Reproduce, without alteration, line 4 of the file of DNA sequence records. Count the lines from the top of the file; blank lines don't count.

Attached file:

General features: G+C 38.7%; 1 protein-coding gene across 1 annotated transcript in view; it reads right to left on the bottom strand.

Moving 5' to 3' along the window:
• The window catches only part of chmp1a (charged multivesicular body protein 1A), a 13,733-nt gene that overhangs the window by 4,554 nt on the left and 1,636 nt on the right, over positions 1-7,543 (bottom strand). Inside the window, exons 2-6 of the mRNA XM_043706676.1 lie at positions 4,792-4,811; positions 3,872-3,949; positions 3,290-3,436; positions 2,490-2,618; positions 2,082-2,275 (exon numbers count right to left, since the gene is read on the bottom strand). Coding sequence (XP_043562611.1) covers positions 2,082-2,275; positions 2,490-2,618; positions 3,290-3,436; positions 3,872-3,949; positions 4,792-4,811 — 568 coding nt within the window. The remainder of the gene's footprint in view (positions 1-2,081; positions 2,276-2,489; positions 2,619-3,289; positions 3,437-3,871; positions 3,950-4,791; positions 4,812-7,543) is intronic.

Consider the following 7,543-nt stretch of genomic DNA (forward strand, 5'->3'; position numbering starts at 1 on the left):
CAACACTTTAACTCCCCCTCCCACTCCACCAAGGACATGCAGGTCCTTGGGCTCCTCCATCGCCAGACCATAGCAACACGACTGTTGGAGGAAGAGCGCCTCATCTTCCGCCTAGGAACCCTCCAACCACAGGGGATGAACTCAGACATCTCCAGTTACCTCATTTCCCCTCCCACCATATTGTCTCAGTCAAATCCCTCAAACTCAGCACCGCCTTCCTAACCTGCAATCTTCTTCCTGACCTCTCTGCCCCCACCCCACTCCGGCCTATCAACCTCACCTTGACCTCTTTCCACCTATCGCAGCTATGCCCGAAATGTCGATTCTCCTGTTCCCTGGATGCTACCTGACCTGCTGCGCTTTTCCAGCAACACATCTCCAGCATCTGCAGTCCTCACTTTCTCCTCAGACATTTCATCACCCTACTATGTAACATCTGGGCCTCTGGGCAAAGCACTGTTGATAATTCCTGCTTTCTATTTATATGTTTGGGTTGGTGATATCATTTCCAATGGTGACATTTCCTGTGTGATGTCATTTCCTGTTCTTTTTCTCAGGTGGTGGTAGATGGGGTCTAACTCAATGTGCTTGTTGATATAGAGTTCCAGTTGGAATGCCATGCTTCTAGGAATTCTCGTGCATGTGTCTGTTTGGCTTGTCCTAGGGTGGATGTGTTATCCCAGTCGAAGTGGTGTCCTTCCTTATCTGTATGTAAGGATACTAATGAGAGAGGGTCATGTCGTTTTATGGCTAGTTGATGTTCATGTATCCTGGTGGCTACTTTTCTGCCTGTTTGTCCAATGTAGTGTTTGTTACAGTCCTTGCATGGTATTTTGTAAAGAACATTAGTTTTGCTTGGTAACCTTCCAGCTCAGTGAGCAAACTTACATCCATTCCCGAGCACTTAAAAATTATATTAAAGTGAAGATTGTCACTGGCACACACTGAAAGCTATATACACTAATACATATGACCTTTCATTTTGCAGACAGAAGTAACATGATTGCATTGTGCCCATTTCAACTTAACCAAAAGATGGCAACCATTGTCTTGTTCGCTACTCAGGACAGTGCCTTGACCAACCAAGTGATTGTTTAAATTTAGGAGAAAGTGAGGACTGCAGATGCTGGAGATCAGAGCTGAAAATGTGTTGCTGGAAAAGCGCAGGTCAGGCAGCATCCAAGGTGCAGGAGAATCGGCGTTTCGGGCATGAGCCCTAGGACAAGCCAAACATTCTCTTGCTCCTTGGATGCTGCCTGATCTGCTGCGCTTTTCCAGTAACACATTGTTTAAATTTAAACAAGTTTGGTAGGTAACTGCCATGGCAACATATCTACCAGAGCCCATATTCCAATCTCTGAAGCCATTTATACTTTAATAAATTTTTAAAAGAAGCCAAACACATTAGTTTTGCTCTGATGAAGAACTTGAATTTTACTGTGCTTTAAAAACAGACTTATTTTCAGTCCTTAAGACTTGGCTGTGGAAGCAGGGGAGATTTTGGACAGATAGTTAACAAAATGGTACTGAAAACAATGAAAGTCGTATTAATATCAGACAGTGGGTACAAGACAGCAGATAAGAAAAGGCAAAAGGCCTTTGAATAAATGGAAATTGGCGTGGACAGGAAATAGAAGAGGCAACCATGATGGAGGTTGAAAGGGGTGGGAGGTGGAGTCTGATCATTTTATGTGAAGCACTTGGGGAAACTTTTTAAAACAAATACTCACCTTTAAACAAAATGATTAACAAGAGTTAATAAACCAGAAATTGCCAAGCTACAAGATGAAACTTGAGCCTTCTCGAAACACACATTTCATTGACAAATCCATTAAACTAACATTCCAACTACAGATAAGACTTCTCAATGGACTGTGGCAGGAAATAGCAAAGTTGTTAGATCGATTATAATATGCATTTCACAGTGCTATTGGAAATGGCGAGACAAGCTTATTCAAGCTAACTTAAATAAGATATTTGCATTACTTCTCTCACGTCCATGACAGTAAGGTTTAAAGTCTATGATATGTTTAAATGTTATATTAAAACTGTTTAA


Consider the following 7,543-nt stretch of genomic DNA (forward strand, 5'->3'; position numbering starts at 1 on the left):